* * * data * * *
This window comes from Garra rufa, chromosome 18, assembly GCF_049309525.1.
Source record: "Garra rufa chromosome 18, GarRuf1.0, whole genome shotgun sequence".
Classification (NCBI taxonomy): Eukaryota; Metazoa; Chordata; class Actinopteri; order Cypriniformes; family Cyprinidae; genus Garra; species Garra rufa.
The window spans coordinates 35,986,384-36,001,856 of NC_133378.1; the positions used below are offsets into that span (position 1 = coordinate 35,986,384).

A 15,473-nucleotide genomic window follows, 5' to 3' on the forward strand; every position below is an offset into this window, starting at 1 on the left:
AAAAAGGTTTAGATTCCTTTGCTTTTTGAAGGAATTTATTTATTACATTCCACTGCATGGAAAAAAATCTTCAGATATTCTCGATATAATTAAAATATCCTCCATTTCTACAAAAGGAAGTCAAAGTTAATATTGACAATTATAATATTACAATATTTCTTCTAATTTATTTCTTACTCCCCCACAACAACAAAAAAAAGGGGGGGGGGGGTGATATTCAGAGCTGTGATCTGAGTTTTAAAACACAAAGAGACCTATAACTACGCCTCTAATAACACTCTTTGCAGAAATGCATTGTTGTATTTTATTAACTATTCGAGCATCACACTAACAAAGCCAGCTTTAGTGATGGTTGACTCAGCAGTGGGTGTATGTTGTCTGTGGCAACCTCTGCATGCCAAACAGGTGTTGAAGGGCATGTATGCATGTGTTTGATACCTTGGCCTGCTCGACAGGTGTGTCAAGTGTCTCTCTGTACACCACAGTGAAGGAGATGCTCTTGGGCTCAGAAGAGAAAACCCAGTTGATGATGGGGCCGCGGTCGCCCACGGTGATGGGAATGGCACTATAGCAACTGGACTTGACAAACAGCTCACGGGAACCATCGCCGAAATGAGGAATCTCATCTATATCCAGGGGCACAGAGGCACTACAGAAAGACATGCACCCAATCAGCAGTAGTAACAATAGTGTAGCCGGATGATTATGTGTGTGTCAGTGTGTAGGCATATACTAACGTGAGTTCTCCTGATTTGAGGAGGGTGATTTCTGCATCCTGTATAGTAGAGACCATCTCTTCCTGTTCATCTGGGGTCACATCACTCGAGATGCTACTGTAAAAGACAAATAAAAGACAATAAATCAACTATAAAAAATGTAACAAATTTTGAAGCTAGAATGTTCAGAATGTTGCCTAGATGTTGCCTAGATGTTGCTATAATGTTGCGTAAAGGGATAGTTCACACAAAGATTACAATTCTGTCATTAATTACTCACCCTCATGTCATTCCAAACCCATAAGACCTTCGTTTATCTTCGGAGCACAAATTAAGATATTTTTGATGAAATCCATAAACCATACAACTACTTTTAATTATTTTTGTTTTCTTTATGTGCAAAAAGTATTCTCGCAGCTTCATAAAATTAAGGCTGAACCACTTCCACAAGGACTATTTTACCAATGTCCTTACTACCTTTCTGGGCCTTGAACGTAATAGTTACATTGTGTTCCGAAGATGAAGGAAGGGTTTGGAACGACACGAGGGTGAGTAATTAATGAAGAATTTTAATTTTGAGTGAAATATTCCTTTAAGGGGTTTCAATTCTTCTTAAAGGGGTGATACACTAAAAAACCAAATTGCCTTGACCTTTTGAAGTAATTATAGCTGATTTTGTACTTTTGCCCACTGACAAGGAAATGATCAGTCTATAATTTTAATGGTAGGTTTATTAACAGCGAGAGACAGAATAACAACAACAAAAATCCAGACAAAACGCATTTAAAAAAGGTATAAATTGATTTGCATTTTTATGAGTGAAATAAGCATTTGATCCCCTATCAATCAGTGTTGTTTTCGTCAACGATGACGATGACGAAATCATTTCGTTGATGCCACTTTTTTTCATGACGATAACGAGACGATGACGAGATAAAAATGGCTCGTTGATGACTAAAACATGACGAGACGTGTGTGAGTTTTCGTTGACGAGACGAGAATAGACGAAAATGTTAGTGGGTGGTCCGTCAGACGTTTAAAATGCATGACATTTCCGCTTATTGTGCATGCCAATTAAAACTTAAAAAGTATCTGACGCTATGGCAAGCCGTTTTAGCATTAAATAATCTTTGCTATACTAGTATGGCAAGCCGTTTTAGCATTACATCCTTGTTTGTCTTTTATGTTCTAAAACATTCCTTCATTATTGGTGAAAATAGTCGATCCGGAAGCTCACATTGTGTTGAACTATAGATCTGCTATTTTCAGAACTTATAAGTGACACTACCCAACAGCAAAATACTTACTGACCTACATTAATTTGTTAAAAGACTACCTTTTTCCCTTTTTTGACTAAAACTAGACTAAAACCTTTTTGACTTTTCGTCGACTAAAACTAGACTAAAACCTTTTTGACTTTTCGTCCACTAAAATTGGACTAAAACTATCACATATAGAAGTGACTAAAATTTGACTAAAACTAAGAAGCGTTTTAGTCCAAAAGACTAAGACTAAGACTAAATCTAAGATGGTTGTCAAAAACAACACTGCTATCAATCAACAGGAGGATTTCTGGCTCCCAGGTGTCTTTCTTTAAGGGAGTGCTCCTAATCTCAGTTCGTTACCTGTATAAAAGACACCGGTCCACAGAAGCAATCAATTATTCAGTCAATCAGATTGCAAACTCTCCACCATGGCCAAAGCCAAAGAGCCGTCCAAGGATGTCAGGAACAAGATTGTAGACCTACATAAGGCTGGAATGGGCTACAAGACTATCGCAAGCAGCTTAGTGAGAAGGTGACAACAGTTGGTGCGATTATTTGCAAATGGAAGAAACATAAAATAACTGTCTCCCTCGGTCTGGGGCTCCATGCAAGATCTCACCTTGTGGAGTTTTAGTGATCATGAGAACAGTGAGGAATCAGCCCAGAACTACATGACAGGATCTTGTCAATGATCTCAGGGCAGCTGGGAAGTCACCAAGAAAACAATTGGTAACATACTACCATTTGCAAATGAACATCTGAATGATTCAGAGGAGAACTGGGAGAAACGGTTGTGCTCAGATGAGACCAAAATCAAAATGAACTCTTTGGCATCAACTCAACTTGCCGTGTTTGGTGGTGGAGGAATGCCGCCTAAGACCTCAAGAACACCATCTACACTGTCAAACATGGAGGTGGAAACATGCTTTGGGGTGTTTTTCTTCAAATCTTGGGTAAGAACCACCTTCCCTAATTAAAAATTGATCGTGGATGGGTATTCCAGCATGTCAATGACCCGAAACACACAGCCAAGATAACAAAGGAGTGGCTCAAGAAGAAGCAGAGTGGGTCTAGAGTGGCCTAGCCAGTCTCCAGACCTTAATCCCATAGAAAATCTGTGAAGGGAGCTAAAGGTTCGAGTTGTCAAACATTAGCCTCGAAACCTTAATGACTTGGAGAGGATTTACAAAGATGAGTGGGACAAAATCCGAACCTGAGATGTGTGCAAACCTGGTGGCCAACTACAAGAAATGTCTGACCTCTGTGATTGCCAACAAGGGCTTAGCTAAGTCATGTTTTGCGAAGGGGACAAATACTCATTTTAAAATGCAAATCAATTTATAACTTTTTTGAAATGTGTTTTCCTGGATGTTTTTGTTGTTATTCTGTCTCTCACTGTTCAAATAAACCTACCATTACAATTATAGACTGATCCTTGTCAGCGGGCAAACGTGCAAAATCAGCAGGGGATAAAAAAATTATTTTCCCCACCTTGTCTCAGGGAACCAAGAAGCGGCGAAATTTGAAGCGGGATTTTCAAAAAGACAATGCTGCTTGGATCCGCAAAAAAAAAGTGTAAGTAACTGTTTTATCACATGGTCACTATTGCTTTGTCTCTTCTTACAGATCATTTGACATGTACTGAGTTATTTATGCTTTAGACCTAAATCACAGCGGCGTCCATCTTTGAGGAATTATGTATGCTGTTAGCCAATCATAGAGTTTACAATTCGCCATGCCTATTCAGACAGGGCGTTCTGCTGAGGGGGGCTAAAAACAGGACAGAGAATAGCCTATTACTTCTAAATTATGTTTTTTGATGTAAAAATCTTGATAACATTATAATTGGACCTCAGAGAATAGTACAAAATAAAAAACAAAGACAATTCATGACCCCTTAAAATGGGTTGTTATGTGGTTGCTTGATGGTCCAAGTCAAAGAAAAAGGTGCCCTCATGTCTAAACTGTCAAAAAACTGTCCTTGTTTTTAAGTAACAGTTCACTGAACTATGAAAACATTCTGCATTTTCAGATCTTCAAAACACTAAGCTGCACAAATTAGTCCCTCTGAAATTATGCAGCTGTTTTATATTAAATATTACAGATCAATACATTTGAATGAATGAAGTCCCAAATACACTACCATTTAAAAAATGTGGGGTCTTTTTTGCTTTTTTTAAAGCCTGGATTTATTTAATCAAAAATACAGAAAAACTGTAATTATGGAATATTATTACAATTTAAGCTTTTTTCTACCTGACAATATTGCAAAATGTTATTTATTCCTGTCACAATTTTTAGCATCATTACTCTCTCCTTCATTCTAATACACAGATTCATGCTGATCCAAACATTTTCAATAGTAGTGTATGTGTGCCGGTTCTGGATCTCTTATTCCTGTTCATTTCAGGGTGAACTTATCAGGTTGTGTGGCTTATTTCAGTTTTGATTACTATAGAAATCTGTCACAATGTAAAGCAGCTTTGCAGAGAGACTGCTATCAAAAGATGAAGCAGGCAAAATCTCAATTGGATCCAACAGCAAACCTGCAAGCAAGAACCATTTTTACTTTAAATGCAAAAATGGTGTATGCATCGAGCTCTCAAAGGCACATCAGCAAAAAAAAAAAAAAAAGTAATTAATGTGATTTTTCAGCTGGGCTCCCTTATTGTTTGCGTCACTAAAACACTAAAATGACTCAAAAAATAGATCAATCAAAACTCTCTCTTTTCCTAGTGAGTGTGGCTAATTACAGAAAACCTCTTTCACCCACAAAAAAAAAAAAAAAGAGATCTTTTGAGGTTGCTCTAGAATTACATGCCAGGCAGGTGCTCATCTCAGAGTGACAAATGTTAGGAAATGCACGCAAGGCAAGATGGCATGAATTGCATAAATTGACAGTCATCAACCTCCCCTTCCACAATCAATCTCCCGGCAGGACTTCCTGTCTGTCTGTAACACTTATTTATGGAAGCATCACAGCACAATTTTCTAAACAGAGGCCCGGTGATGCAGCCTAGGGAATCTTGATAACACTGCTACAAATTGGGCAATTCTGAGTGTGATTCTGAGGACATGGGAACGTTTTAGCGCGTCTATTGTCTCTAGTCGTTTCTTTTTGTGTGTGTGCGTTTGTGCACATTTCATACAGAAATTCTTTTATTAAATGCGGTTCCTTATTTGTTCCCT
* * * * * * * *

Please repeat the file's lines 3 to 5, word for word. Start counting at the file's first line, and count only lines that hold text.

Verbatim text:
Classification (NCBI taxonomy): Eukaryota; Metazoa; Chordata; class Actinopteri; order Cypriniformes; family Cyprinidae; genus Garra; species Garra rufa.
The window spans coordinates 35,986,384-36,001,856 of NC_133378.1; the positions used below are offsets into that span (position 1 = coordinate 35,986,384).

A 15,473-nucleotide genomic window follows, 5' to 3' on the forward strand; every position below is an offset into this window, starting at 1 on the left: